The writer of Hebrews addresses the issue of spiritual lethargy in Heb. 5:11-14: “We have much to say about this, but it is hard to make it clear to you because you no longer try to understand. In fact, though by this time you ought to be teachers, you need someone to teach you the elementary truths of God’s word all over again. You need milk, not solid food! Anyone who lives on milk, being still an infant, is not acquainted with the teaching about righteousness. But solid food is for the mature, who by constant use have trained themselves to distinguish good from evil.” If we depend on what we get in a sermon on Sunday morning or a quickie five-minute devotion during the week to get us through the week (and this life) without ever taking time to really develop a personal relationship with Jesus Christ on an intimate and regular basis, we are in for serious spiritual lethargy and compromise in our lives. And if you are truly looking for a way out of spiritual lethargy, my suggestion is to start by reading all thirteen chapters in Hebrews–a chapter at a time.
We don’t need more sermons designed to make us feel better about ourselves. What we need is a big dose of reality, folks. And if sermons don’t challenge us in that direction (and sermons should only be a starting place leading us to spiritual maturity), we need to get into the Bible and start understanding what it has to say to us about life and living as a true disciple of Jesus Christ (and we should be doing that regularly anyway on top of listening to sermons). We cannot depend on others to do our homework. We didn’t get by with that in school or college and we can’t get by with it in life, either . . . not if we truly want to live lives pleasing to God instead of just pleasing ourselves.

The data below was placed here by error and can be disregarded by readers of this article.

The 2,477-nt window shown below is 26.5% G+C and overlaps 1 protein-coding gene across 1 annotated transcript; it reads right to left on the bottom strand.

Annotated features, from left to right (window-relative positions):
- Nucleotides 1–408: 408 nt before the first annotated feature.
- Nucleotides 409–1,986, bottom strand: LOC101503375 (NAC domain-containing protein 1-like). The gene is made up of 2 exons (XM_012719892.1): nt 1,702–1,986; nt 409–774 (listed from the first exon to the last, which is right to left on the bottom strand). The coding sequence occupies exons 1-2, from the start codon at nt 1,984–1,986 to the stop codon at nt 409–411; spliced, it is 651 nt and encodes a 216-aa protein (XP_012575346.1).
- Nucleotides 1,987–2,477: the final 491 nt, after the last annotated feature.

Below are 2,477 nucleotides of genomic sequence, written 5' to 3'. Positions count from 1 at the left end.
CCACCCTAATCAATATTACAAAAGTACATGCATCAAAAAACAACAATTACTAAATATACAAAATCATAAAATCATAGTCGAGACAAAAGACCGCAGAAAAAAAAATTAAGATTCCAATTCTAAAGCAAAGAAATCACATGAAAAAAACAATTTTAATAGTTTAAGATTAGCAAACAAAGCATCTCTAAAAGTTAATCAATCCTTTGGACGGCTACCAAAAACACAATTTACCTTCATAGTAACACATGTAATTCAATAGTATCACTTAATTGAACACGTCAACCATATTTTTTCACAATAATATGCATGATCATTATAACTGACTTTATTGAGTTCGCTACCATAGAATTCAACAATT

Our struggle is not against flesh and blood, and we tend to forget that all the time. We react to people and their words or actions and forget about the spiritual forces behind those words and actions that are actively at work in our world. Ephesians 6:10-18 is clear about this warfare:
“Finally, be strong in the Lord and in his mighty power. Put on the full armor of God, so that you can take your stand against the devil’s schemes. For our struggle is not against flesh and blood, but against the rulers, against the authorities, against the powers of this dark world and against the spiritual forces of evil in the heavenly realms. Therefore put on the full armor of God, so that when the day of evil comes, you may be able to stand your ground, and after you have done everything, to stand. Stand firm then, with the belt of truth buckled around your waist, with the breastplate of righteousness in place, and with your feet fitted with the readiness that comes from the gospel of peace. In addition to all this, take up the shield of faith, with which you can extinguish all the flaming arrows of the evil one. Take the helmet of salvation and the sword of the Spirit, which is the word of God. And pray in the Spirit on all occasions with all kinds of prayers and requests. With this in mind, be alert and always keep on praying for all the Lord’s people.”